1
$\begingroup$

Given the alphabet $\Sigma = \{1,2,\dots, n \}$ and a parameter $k$ how can we find all words of length $k$ over $\Sigma$ in lexicographic order?

I thought of doing this recursively, but although the task is basic it seems pretty hard to come up with a general algorithm, even when using the last word as a parameter using recursion.

Will be glad for any help

$\endgroup$
2
  • 1
    $\begingroup$ Suppose that $\Sigma = \{0,1,\ldots,9\}$, and consider the decimal representation of the first $10^k$ natural numbers (starting with zero). Can you solve the problem in this case? $\endgroup$ – Yuval Filmus Jun 22 '20 at 11:37
  • $\begingroup$ Oh well thanks, I guess it is the $n^k$ first natural numbers starting from zero presented in base $n$ padded with zeros to the left with $\Sigma = \{0,1,\dots,n-1\}$. Somehow thought this is much more complicated. $\endgroup$ – Oren Jun 22 '20 at 12:07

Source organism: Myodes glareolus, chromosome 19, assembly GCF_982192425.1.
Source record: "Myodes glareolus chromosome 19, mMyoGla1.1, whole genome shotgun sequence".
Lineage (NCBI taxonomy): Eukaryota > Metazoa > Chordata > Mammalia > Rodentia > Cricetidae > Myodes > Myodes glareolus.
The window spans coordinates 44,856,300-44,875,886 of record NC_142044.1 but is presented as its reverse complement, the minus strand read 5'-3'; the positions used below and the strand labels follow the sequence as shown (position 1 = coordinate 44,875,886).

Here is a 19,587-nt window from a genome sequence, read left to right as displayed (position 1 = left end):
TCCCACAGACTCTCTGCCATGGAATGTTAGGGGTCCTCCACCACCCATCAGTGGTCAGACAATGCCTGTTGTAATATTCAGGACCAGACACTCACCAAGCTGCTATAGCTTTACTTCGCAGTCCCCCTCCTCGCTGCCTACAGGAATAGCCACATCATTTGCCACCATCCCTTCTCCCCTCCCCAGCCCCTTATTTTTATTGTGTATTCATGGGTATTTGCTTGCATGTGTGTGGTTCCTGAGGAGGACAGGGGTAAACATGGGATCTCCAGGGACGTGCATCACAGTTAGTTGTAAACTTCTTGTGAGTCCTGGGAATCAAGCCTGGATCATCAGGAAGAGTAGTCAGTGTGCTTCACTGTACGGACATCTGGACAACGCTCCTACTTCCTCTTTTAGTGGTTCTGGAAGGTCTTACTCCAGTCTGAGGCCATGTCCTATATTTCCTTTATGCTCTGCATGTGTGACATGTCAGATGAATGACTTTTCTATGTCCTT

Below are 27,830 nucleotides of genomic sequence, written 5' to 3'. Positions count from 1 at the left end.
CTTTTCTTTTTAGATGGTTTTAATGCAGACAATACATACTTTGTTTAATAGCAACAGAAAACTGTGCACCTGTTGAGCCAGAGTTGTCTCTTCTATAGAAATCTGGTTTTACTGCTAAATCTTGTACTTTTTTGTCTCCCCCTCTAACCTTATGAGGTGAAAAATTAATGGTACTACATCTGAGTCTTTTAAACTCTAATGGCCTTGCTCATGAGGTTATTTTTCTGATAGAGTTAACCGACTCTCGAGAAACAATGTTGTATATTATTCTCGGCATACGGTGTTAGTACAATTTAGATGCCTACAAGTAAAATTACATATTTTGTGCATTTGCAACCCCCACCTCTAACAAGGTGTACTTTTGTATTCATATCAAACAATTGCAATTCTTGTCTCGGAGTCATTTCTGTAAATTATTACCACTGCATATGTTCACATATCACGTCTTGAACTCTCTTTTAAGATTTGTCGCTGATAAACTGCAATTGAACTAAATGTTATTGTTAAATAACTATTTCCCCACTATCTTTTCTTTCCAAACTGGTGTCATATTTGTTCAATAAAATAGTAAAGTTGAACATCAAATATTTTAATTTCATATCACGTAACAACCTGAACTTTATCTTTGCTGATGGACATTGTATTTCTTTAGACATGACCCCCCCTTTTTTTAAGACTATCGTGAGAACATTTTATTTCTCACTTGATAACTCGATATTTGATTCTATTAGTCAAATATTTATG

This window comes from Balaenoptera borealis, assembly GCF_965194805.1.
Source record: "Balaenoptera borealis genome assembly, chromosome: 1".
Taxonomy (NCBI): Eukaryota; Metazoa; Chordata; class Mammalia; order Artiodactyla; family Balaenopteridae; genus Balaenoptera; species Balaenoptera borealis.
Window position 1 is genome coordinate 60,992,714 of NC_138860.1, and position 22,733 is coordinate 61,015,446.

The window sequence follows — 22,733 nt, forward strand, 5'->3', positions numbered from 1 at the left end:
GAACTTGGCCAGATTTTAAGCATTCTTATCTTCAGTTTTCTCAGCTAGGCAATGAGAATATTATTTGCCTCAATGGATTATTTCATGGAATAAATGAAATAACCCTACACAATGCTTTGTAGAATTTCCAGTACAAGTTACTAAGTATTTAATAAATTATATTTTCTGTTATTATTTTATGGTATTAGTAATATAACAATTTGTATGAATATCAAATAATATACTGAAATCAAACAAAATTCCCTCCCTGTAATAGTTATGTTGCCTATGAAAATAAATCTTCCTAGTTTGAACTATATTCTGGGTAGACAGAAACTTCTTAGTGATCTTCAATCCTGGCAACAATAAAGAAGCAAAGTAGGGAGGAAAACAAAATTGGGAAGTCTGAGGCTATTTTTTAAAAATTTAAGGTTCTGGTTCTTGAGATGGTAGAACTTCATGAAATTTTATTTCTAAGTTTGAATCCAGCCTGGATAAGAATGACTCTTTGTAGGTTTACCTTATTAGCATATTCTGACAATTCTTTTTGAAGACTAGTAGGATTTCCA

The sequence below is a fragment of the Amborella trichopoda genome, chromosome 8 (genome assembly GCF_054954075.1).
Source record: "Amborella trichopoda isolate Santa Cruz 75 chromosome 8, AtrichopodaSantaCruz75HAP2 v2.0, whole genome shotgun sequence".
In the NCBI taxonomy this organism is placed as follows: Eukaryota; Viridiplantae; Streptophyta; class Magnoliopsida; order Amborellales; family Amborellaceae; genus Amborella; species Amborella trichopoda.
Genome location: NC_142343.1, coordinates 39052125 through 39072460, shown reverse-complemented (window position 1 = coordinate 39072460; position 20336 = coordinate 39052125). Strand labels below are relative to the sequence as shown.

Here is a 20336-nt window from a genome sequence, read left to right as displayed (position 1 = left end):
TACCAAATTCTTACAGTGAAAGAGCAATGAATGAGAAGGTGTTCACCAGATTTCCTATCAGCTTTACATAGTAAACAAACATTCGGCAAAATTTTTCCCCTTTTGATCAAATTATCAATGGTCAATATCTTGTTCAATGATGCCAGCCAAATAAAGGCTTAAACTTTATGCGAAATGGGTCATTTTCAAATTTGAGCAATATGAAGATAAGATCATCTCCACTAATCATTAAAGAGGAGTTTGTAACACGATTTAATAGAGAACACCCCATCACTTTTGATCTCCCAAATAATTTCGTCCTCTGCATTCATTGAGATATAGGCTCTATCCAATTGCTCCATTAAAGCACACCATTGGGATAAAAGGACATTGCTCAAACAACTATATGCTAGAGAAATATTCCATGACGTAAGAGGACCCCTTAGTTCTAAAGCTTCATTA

1
$\begingroup$

You can do it either inductively or recursively.

Inductively, you just write out the numbers from $0$ to $n^{k-1}$ in base $n$, adding $1$ to all digits.

Alternatively, you can simulate a counter in base $n$ – that would be faster.

Recursively, you can proceed as follows:

  • Generate all solutions for $k-1$, and output them with prefix 1.
  • Generate all solutions for $k-1$, and output them with prefix 2.
  • ...
  • Generate all solutions for $k-1$, and output them with prefix $n$.

Alternatively:

– Generate all solutions for $k-1$.

  • For each solution $s$, output $s1, s2, \ldots, sn$.
$\endgroup$

Your Answer

By clicking “Post Your Answer”, you agree to our terms of service, privacy policy and cookie policy

Not the answer you're looking for? Browse other questions tagged or ask your own question.